Aristolochia serpentaria is a perennial herb found in woodlands of the temperate parts of the United States, especially in the Allegheny and Cumberland Mountains, although it seldom prevails abundantly. It is by some believed to have been first mentioned in 1636, by Thomas Johnson, an apothecary of London, who issued an edition of Gerarde's (262) Herbal, and it is commonly believed that this was its introduction to England. Others, however, question whether the "snakeweed" mentioned in this work was not a species of aristolochia, from Crete. The early use of serpentaria in America was as a remedy for snakebite, which gave it the name Virginia snakeroot, but in this direction it has not, to our knowledge, been used in recent times anywhere in America. The domestic use of this drug has been in the direction of a stimulant to the organs of digestion, and in the form of a tincture as a stomachic, it being one of the ingredients of the old-time popular stomach bitters of American home medication.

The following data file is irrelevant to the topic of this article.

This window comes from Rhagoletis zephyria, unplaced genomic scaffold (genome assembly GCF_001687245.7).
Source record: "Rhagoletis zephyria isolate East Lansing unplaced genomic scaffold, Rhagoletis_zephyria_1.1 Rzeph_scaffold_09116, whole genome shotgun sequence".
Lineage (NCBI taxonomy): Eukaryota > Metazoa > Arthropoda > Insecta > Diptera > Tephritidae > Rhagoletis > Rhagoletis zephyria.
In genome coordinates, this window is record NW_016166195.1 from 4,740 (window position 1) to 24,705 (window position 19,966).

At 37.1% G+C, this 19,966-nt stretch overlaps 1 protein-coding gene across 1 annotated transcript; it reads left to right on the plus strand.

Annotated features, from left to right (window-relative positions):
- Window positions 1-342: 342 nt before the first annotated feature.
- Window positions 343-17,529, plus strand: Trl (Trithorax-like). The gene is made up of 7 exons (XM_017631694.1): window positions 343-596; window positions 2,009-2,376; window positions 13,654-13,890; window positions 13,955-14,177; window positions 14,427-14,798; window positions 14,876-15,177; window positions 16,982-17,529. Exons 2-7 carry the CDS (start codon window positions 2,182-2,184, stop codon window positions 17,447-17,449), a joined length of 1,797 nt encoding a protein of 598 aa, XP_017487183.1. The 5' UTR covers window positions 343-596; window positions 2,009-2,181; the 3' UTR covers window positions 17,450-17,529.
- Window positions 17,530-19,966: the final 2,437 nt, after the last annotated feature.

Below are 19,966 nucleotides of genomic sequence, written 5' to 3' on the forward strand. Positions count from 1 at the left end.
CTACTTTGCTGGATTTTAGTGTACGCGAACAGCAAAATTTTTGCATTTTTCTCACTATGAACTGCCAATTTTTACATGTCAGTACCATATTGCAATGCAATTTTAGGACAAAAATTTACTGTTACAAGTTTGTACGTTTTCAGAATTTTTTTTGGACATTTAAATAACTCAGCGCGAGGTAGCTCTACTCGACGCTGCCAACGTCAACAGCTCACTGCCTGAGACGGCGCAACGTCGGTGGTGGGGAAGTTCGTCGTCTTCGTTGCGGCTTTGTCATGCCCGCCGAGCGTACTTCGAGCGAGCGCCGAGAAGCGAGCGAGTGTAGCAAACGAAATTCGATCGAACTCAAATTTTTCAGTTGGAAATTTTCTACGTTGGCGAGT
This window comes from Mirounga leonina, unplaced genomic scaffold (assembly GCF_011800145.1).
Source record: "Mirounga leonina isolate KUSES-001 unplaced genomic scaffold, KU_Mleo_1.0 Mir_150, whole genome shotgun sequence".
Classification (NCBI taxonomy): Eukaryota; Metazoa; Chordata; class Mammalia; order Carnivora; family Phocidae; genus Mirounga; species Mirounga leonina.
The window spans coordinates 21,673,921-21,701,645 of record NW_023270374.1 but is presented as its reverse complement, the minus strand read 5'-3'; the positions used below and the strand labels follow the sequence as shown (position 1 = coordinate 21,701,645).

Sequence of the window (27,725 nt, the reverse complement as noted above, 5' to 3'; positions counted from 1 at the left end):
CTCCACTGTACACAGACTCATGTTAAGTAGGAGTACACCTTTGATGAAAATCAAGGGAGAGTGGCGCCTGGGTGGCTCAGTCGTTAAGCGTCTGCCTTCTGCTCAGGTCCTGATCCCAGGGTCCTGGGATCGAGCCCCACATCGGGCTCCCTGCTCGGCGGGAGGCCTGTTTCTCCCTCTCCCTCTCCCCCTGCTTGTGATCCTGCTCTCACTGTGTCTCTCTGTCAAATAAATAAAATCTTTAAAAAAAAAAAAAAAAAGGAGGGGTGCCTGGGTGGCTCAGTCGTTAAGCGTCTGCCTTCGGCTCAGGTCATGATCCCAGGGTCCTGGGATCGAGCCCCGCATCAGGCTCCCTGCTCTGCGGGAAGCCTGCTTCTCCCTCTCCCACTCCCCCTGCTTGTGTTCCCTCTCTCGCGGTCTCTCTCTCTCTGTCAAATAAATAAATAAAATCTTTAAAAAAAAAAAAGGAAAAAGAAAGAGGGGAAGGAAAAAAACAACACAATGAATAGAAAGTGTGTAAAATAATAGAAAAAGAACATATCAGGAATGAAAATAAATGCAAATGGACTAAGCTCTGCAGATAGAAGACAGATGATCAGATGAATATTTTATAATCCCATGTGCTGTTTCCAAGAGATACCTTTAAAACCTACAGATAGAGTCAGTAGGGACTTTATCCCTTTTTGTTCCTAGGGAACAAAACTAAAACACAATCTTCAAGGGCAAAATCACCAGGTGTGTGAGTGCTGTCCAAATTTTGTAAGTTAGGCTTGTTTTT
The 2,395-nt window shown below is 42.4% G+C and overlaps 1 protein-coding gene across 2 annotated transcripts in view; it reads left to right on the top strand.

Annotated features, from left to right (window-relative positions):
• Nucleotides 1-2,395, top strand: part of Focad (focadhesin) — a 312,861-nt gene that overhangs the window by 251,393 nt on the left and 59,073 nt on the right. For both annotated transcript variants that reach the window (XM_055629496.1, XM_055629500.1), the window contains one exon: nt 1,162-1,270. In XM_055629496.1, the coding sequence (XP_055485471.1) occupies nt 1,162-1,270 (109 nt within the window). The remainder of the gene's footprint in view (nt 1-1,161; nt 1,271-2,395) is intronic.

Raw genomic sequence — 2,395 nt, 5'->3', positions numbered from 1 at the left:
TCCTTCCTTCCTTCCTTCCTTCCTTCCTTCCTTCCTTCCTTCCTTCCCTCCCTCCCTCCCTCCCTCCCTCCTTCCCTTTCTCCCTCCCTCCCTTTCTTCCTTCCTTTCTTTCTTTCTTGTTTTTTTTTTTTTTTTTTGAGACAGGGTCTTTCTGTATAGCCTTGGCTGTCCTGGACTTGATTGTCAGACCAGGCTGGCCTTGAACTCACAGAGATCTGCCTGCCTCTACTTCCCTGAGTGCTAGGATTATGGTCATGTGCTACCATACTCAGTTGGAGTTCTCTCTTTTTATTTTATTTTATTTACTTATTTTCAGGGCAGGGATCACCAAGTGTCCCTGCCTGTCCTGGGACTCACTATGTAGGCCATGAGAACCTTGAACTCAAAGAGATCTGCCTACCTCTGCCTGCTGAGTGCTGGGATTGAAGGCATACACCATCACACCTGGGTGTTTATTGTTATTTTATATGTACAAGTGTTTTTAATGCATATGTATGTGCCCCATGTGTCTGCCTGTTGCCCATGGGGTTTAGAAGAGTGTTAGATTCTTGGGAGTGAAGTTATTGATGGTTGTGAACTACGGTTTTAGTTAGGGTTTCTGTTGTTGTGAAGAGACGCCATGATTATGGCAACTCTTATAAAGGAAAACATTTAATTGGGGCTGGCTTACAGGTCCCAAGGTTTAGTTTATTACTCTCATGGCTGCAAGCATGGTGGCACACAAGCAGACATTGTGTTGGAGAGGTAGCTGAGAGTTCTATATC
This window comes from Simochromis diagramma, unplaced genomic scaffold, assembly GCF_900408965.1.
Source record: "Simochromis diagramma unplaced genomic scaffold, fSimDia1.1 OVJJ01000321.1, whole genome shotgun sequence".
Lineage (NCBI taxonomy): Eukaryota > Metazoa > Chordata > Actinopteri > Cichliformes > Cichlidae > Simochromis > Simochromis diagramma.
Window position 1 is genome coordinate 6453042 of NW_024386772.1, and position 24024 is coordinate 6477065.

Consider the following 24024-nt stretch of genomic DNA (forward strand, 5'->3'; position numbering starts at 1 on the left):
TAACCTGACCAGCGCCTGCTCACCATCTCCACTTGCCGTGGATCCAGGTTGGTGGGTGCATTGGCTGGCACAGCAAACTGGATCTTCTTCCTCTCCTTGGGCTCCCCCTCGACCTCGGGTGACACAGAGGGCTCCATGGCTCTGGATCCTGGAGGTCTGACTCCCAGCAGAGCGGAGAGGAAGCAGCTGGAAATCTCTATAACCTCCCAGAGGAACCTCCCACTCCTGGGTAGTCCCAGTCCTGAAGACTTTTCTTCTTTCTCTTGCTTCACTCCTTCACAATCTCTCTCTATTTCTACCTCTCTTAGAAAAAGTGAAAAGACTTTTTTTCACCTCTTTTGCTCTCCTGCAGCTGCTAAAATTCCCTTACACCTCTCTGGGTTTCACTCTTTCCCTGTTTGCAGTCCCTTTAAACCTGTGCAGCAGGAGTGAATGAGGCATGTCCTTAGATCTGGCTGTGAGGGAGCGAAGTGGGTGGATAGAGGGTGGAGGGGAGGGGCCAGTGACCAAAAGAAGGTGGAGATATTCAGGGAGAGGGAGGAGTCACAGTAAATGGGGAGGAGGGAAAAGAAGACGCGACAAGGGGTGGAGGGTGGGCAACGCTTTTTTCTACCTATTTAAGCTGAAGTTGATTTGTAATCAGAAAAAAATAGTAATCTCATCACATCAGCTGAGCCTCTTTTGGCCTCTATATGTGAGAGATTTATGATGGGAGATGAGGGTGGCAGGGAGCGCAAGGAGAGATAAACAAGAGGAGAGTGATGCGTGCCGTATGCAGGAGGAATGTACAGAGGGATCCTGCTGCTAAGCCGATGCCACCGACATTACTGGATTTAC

The History of the Vegetable Drugs of the U.S.P., 1911, was written by John Uri Lloyd.